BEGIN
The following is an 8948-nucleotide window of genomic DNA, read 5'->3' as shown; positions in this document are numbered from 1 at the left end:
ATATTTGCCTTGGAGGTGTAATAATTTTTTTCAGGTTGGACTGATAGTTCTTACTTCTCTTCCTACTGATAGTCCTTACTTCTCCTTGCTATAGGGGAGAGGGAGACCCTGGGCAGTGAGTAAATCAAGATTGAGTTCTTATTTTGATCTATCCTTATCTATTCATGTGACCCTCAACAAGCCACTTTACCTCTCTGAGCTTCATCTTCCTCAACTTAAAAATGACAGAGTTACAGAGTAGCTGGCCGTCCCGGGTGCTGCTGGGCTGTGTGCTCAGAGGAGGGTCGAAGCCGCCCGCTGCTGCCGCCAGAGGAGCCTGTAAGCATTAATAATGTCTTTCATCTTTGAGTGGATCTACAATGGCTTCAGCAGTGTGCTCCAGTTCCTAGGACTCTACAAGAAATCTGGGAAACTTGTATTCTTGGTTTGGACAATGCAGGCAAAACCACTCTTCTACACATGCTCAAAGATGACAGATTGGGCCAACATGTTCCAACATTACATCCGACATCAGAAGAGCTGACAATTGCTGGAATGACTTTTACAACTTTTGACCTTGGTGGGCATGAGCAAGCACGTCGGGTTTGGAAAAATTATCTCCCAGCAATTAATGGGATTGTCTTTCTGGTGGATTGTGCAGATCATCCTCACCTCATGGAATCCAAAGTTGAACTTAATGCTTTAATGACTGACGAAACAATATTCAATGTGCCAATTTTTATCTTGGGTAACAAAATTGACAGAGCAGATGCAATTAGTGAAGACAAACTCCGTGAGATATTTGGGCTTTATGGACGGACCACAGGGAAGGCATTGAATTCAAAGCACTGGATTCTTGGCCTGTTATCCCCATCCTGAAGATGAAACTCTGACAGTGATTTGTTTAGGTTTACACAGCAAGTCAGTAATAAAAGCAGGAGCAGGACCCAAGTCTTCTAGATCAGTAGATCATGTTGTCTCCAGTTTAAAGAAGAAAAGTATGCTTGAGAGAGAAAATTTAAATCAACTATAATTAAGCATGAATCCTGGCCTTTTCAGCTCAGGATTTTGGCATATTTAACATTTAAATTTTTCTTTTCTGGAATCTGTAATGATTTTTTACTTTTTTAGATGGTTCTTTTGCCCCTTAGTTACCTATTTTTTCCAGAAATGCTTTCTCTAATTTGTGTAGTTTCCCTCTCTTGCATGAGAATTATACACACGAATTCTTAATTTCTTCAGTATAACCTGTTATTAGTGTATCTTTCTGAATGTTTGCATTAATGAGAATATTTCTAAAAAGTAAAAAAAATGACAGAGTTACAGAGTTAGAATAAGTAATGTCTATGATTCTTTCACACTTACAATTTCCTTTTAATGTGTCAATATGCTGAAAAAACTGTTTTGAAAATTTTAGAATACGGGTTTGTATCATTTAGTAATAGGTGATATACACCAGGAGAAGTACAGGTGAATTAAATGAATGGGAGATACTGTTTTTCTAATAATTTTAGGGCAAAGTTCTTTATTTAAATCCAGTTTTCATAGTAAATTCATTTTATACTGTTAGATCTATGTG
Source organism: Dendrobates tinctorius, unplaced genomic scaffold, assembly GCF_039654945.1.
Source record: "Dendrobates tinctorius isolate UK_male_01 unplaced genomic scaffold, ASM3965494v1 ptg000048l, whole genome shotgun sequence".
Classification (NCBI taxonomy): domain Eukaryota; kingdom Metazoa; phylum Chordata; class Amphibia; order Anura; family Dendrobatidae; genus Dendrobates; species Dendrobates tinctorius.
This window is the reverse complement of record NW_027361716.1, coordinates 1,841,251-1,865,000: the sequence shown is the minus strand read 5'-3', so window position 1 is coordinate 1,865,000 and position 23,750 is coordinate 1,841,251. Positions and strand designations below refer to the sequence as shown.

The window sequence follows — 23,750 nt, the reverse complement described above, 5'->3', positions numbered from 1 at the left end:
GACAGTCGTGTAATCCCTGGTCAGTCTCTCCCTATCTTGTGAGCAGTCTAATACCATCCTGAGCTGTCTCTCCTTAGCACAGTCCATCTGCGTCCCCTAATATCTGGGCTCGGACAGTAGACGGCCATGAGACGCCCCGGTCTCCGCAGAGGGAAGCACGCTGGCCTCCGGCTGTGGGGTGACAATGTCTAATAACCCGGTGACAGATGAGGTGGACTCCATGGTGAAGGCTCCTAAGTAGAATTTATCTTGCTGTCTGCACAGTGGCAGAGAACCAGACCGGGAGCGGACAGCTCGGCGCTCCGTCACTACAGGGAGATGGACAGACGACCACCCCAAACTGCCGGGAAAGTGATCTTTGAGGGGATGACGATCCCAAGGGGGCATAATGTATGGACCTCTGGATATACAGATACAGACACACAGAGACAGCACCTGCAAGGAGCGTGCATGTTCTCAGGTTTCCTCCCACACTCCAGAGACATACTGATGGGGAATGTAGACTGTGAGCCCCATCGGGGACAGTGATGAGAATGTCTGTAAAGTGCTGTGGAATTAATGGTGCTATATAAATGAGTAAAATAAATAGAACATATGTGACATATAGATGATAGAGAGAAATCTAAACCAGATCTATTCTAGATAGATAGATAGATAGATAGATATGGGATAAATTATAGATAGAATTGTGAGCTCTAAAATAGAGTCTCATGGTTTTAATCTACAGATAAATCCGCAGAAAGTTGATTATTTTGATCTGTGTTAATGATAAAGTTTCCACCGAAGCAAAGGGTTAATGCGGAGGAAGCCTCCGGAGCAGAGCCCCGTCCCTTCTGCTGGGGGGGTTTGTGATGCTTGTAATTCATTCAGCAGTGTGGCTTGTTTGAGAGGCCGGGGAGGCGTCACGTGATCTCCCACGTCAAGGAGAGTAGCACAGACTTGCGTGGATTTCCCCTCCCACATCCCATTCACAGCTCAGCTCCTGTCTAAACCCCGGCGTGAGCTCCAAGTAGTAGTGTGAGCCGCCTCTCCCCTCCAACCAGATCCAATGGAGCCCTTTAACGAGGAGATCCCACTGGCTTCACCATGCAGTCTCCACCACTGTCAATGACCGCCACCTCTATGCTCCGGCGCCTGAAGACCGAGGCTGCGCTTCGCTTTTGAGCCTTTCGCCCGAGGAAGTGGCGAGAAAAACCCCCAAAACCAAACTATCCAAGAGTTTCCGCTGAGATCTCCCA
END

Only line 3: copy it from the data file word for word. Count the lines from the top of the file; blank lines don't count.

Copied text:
Source organism: Dendrobates tinctorius, unplaced genomic scaffold, assembly GCF_039654945.1.